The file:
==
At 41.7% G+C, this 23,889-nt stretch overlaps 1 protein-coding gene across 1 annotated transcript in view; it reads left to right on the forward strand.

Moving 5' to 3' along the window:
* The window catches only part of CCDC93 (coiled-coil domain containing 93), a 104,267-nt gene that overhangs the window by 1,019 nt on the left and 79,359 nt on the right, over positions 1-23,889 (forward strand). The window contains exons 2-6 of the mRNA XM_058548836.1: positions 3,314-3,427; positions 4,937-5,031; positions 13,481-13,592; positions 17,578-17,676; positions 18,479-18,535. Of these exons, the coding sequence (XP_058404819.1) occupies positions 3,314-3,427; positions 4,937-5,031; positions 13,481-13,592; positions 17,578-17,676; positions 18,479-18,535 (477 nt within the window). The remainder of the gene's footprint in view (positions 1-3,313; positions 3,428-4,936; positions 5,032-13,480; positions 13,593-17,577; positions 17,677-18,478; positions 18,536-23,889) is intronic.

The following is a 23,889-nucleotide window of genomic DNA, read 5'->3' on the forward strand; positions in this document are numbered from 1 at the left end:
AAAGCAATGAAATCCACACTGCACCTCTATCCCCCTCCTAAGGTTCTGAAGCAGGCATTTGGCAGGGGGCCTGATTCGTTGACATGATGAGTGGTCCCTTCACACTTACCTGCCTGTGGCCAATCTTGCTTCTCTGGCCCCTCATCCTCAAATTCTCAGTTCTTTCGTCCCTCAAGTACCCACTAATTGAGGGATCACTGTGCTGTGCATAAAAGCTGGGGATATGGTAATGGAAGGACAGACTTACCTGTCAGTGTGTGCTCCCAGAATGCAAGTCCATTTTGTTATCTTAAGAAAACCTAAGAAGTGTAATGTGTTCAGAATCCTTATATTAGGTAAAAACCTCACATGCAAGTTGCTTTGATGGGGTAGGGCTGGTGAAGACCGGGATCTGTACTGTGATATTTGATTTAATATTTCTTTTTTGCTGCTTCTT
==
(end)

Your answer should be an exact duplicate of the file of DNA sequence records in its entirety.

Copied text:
At 41.7% G+C, this 23,889-nt stretch overlaps 1 protein-coding gene across 1 annotated transcript in view; it reads left to right on the forward strand.

Moving 5' to 3' along the window:
* The window catches only part of CCDC93 (coiled-coil domain containing 93), a 104,267-nt gene that overhangs the window by 1,019 nt on the left and 79,359 nt on the right, over positions 1-23,889 (forward strand). The window contains exons 2-6 of the mRNA XM_058548836.1: positions 3,314-3,427; positions 4,937-5,031; positions 13,481-13,592; positions 17,578-17,676; positions 18,479-18,535. Of these exons, the coding sequence (XP_058404819.1) occupies positions 3,314-3,427; positions 4,937-5,031; positions 13,481-13,592; positions 17,578-17,676; positions 18,479-18,535 (477 nt within the window). The remainder of the gene's footprint in view (positions 1-3,313; positions 3,428-4,936; positions 5,032-13,480; positions 13,593-17,577; positions 17,677-18,478; positions 18,536-23,889) is intronic.

The following is a 23,889-nucleotide window of genomic DNA, read 5'->3' on the forward strand; positions in this document are numbered from 1 at the left end:
AAAGCAATGAAATCCACACTGCACCTCTATCCCCCTCCTAAGGTTCTGAAGCAGGCATTTGGCAGGGGGCCTGATTCGTTGACATGATGAGTGGTCCCTTCACACTTACCTGCCTGTGGCCAATCTTGCTTCTCTGGCCCCTCATCCTCAAATTCTCAGTTCTTTCGTCCCTCAAGTACCCACTAATTGAGGGATCACTGTGCTGTGCATAAAAGCTGGGGATATGGTAATGGAAGGACAGACTTACCTGTCAGTGTGTGCTCCCAGAATGCAAGTCCATTTTGTTATCTTAAGAAAACCTAAGAAGTGTAATGTGTTCAGAATCCTTATATTAGGTAAAAACCTCACATGCAAGTTGCTTTGATGGGGTAGGGCTGGTGAAGACCGGGATCTGTACTGTGATATTTGATTTAATATTTCTTTTTTGCTGCTTCTT